The Black Cat: 31 Days of Horror

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the black cat 31 days of horror

31+ Days of Horror. 33 Horror Movies. 33 Reviews. Hooptober Challenges and Bonus Tasks.
View my 2017 Cinema Shame/Hoop-Tober Watch Pile Shame-a-thon Statement here.

Nature Shame:
Long overdue for a rewatch shame.

Hoop-tober Challenge Checklist:
Decade: 1930’s
Pre-1970’s

 


 

#8. The Black Cat (1934)

the black cat 31 days of horrorThere’s a limitation to the kind of horror films I can watch while the wife goes to sleep. Silent are great. Gothic are good. Likewise for old Universals. “The bad” involve lots of screaming, slashing, and general gore.

Trust me when I say you don’t want your wife waking up and seeing eyeball stabbings on the television. She will not “just go to sleep” and she will not abide.

So when I was scanning some acceptable options to fulfill some #31DaysOfHorror requirements, I landed on the Universal Bela Lugosi Collection because it was there and likely contained few examples sonic protuberances and few eyeball stabbings.

I last watched The Black Cat when I wrote a term paper on the inability to properly translate Edgar Allan Poe to film during my freshman year at Emory University. To clarify, I suggested that the only way to properly translate Poe was through silent cinema. I cited Jean Epstein’s La chute de la maison Usher from 1928 as the pinnacle of cinematic Poe.

La chute de la maison Usher (1928)

A still from Epstein’s La chute de la maison Usher (1928)

I wish I still had a copy of that essay. I bet I could learn a thing or two from the obsessive research of 19-year-old me. Alas, I can merely recall fondly the dozens of hours I sat up watching every cinematic adaptation of Edgar Allan Poe. They were many. Few stood out as honest representatives of the text. The short list contained not The Black Cat.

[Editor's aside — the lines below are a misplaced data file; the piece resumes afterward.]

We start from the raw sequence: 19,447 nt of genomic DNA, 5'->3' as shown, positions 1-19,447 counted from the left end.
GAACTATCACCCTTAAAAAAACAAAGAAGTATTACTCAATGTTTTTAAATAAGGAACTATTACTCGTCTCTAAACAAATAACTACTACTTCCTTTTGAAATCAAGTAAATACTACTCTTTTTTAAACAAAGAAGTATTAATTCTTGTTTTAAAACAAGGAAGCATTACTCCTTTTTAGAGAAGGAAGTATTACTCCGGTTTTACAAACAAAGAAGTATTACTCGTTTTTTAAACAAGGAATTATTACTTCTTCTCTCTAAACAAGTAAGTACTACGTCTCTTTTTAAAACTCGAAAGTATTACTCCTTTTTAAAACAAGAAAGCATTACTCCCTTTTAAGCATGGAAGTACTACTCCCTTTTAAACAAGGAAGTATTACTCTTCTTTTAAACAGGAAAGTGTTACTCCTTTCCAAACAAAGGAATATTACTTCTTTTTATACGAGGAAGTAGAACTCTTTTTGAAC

The Story

“Based” on Edgar Allan Poe’s The Black Cat, Edgar G. Ulmer’s 1934 The Black Cat concerns the scheming machinations between two psychologically scarred World War I veterans, Werdegast and Poelzig, played respectively by Bela Lugosi and Boris Karloff.

the black cat 1934

Here’s the maniacal backstory: Poelzig betrayed 10,000 of his men. He then built his gothic, shadowy mansion of excess over their mass grave. Werdegast, one of the battle’s survivors, has returned to the scene of the crime after 15 years of imprisonment to seek his revenge. It turns out that Poelzig also stole away Werdegast’s wife and daughter during his prison sentence, further fanning the flames of Werdegast’s fury. And then an innocent couple, mere vacationers, gets caught up as pawns in the duo’s sick and twisted bloodsport.